Scott Gold visits the CBD's round-the-clock place for Middle Eastern eats
Along with hurricane season and cavernous potholes, it is a fact of life in New Orleans that it is not easy to find a good place to eat on certain days and at certain hours. Many restaurants close at some point between Sunday and Tuesday, and when it comes to dining in the wee hours, pickings can be even slimmer, especially for thoughtful, wholesome fare.
Scott Gold on the bakery and lunch spot in the Faubourg Marigny
New Orleans Cake Cafe & Bakery aims to be a quintessential Big Easy corner cafe, serving coffee, baked goods and extensive breakfast and lunch menus. Judging by the lines of patrons looking for doughnut and java fixes — or maybe a hearty Southern breakfast — locals appreciate what it has to offer.
Scott Gold on the Lower Garden District restaurant in a repurposed firehouse
After hearing some flattering words about Dijon, the Lower Garden District restaurant featuring contemporary Louisiana cuisine and promising "classical French and Creole influences," I had high hopes. The menu looked solid if not particularly novel or imaginative, and I couldn't have been more excited by the fact that the eatery resides in a converted firehouse.
Scott Gold goes Caribbean down on lower Decatur Street
Cane and Table opened several months ago to much discussion among the craft cocktail set about the Cure team's Caribbean-inspired venture and its bar stocked with enough rum to make even the saltiest sailor feel as though he'd been sent to Fiddler's Green. There would be drinks, of course.
Scott Gold on the Magazine Street neo-malt shop that serves donuts, coffee and sliders
For restaurants attempting to find innovative ways to stand out, one trend is to combine modern techniques and sophisticated flavor combinations with nostalgia. Notable local dishes in this arena recently have included foie gras cotton candy, sashimi ice cream cones and gourmet hot dogs, all of which pluck at childhood heartstrings while showing off something novel.
Scott Gold on Frenchmen Street's bustling Japanese restaurant
In Japan, an izakaya is a tavern that serves food and drinks. Izakaya diners typically sit for hours drinking beer, sake and other potent potables while sharing small plates from a large and varied menu.
Scott Gold samples a franks spot across from Armstrong Park
There was a time when if you wanted a hot dog in New Orleans, you got a link from Lucky Dogs, a Superdome dog or mass-market weenies from the grocery store. None of these dared approach anything that might even glancingly be labeled as "gourmet."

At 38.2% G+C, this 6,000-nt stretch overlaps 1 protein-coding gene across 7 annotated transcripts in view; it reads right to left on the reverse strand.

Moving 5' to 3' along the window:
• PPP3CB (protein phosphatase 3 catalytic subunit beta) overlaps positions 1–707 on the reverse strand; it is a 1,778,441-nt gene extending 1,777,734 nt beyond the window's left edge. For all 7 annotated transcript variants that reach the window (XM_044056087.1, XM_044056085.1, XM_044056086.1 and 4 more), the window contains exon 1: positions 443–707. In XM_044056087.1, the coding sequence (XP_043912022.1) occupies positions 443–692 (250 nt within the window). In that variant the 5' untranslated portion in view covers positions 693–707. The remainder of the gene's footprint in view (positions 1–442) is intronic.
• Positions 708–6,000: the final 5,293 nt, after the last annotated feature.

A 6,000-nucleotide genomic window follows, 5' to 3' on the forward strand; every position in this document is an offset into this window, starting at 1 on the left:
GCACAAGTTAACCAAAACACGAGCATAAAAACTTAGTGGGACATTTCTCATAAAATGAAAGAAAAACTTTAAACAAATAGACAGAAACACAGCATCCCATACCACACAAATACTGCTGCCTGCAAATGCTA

Scott Gold finds the venerable restaurant updated, but largely unchanged
New Orleanians are usually intrigued when a longstanding establishment declares a change of ownership and a new direction. Local ears perked up when Dick & Jenny's announced that it had a couple of new owners.
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Capdeville520 Capdeville St., (504) 371-5161www.capdevillenola.comThe cast of hand pies changes regularly, but there is always one on the menu, such as a spicy sausage, Gouda and rice pie served with arugula and Creole mustard vinaigrette. Cochon Restaurant930 Tchoupitoulas St.,
(504) 588-2123www.cochonrestaurant.comThe fried meat and oyster pie is buttery pie dough filled with ground pork, bacon, oysters, vegetables and rice.
Cafe Amelie912 Royal St., (504) 412-8965www.cafeamelie.comSatsuma- and habanero-glazed grilled shrimp are served as
an appetizer. Chiba8312 Oak St., (504) 826-9119www.chiba-nola.comThe sushi restaurant's
combines scallops, yellowtail, wasabi tobiko, strawberry,
mango, jalapeno, tempura flakes and satsuma-ponzu sauce.
Bistro Byronz1901 U.S. 190, Mandeville,
(985) 951-7595www.bistrobyronz.comThe Caesar sandwich combines a Parmesan- and panko-crusted chicken breast, mozzarella, provolone, romaine lettuce, tomatoes and red onion. Lakeview Harbor911 Harrison Ave., (504) 486-4887www.neworleansbestburger.comFried chicken sandwiches can be topped with mushrooms, bacon or cheese, or all three.
Brigtsen's Restaurant723 Dante St., (504) 861-7610www.brigtsens.comIn chef Frank Brigtsen's tribute to the late chef Warren Leruth, baked oysters are topped with shrimp, crabmeat, onions, celery, scallions, parsley, cream, breadcrumbs and Parmesan. Galatoire's 33
Bar and Steak215 Bourbon St., (504) 335-3932www.galatoires33barandsteak.comOysters Casino are topped with bacon, celery, peppers and onions.